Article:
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System Administration Guide: Naming and Directory Services (NIS+)
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Document Information


Part I About Naming and Directory Services

1.  Name Service Switch

Part II NIS+ Setup and Configuration

2.  NIS+: An Introduction

3.  NIS+ Setup Scripts

4.  Configuring NIS+ With Scripts

5.  Setting Up the NIS+ Root Domain

6.  Configuring NIS+ Clients

7.  Configuring NIS+ Servers

8.  Configuring an NIS+ Non-Root Domain

9.  Setting Up NIS+ Tables

Part III NIS+ Administration

10.  NIS+ Tables and Information

11.  NIS+ Security Overview

12.  Administering NIS+ Credentials

13.  Administering NIS+ Keys

14.  Administering Enhanced NIS+ Security Credentials

15.  Administering NIS+ Access Rights

16.  Administering NIS+ Passwords

Using Passwords in NIS+

Logging In to an NIS+ Domain

How to Use Passwords

Login incorrect Message

Password will expire Message

Permission denied Message at Login

Changing Your NIS+ Password

How to Change Your NIS+ Password

NIS+ Password Change Failures

Choosing a Password

Password Requirements

Bad Choices for Passwords

Good Choices for Passwords

Administering NIS+ Passwords

nsswitch.conf File Requirements for Passwords

nispasswd Command

yppasswd Command

passwd Command

passwd and the nsswitch.conf Files

passwd Command and "NIS+ Environment"

passwd Command and Credentials

passwd Command and NIS+ Permissions

passwd Command and NIS+ Keys

passwd Command and Other NIS+ Domains

nistbladm Command

nistbladm and NIS+ Shadow Column Fields

nistbladm and the Number of Days Password Parameter in NIS+

Password-Related Commands in NIS+

Displaying Password Information in NIS+

Changing Passwords in NIS+

Changing Your Own Password

Changing Someone Else's Password in NIS+

Changing Root's Password in NIS+

How to Change root's Password

Locking a Password in NIS+

Unlocking a Password in NIS+

Managing Password Aging in NIS+

Forcing Users to Change Passwords in NIS+

Setting a Password Age Limit in NIS+

Setting Minimum Password Life in NIS+

Establishing a Password Warning Period in NIS+

Turning Off Password Aging in NIS+

Password Privilege Expiration in NIS+

Specifying Maximum Number of Inactive Days for Users in NIS+

Specifying Password Criteria and Defaults in NIS+

/etc/defaults/passwd File

Password Failure Limits

17.  Administering NIS+ Groups

18.  Administering NIS+ Directories

19.  Administering NIS+ Tables

20.  NIS+ Server Use Customization

21.  NIS+ Backup and Restore

22.  Removing NIS+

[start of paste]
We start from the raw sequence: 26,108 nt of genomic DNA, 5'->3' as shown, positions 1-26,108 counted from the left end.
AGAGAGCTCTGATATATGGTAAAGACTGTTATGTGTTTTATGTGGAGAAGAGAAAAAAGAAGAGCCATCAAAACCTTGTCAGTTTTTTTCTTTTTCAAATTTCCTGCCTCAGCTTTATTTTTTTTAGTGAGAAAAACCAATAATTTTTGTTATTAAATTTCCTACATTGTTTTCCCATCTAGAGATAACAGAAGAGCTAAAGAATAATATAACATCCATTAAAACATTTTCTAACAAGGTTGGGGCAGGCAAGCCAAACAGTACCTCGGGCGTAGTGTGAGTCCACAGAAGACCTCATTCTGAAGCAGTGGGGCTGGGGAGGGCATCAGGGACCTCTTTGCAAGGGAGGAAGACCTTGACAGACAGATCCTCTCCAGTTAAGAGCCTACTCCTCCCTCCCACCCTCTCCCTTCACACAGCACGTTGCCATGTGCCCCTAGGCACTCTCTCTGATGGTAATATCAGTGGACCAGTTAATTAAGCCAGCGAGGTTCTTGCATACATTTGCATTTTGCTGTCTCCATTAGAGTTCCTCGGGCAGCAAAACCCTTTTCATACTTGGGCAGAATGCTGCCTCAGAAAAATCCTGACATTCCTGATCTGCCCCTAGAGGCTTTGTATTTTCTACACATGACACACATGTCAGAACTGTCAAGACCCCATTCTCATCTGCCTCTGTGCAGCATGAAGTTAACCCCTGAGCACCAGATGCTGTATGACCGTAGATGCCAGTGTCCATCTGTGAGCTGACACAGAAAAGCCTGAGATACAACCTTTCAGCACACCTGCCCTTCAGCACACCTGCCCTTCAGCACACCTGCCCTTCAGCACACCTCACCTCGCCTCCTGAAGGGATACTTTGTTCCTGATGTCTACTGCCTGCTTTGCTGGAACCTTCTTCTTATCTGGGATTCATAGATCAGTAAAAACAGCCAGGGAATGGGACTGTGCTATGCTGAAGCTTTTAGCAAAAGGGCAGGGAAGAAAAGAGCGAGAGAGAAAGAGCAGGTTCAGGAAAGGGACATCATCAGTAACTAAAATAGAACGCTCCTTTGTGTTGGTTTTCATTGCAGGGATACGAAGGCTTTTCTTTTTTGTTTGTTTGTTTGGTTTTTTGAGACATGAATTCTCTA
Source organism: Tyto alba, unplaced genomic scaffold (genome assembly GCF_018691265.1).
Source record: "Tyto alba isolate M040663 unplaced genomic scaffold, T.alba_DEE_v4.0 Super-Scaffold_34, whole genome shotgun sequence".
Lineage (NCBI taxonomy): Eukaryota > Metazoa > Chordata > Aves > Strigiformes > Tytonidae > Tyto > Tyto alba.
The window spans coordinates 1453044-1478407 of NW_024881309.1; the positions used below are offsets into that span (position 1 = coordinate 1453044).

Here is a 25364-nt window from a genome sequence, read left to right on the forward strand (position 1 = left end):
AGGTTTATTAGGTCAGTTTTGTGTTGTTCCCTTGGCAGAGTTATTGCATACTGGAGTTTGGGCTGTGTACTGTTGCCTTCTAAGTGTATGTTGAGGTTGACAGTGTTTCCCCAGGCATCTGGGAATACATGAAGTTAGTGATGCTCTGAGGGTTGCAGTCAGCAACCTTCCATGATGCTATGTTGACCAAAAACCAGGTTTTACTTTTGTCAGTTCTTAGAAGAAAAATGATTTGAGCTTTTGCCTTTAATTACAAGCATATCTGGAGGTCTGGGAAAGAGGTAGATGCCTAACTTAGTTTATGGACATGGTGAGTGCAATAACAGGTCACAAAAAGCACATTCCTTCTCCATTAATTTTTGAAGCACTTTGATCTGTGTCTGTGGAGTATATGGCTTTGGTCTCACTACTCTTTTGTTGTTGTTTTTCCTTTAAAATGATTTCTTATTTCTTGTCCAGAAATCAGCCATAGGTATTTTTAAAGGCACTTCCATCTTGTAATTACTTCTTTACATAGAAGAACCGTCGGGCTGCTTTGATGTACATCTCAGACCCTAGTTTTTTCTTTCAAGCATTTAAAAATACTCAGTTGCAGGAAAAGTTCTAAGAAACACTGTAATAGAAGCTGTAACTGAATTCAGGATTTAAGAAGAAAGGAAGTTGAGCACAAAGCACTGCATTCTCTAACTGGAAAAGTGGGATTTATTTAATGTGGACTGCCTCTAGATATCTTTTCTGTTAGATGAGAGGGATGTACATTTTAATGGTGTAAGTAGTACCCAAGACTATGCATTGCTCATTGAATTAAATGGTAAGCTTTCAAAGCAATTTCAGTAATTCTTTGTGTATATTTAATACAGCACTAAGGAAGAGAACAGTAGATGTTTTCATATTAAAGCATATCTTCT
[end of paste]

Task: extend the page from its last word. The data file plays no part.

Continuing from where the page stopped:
23.  Information in NIS+ Tables

24.  NIS+ Troubleshooting

A.  NIS+ Error Messages

About NIS+ Error Messages

Common NIS+ Namespace Error Messages

B.  Updates to NIS+ During the Solaris 10 Release

Solaris 10 and NIS+



Using Passwords in NIS+

When logging in to a machine, users must enter both a user name (also known as a login ID) and a password. Although login IDs are publicly known, passwords must be kept secret by their owners.

Logging In to an NIS+ Domain

Logging in to a system is a two-step process.

How to Use Passwords

  1. Type your login ID at the Login: prompt.
  2. Type your password at the Password: prompt.

    (To maintain password secrecy, your password is not displayed on your screen when you type it.)

    If your login is successful you will see your system's message of the day (if any) and then your command-line prompt, windowing system, or normal application.

Login incorrect Message

The Login incorrect message indicates that:

Password will expire Message

If you receive a Your password will expire in N days message (where N is a number of days), or a Your password will expire within 24 hours message, it means that your password will reach its age limit and expire in that number of days (or hours).

In essence, this message is telling you to change your password now. (See Changing Your NIS+ Password.)

Permission denied Message at Login

After entering your login ID and password, you may get a Permission denied message and be returned to the login: prompt. This means that your login attempt has failed because an administrator has either locked your password, or terminated your account, or your password privileges have expired. In these situations you cannot log in until an administrator unlocks your password or reactivates your account or privileges. Consult your system administrator.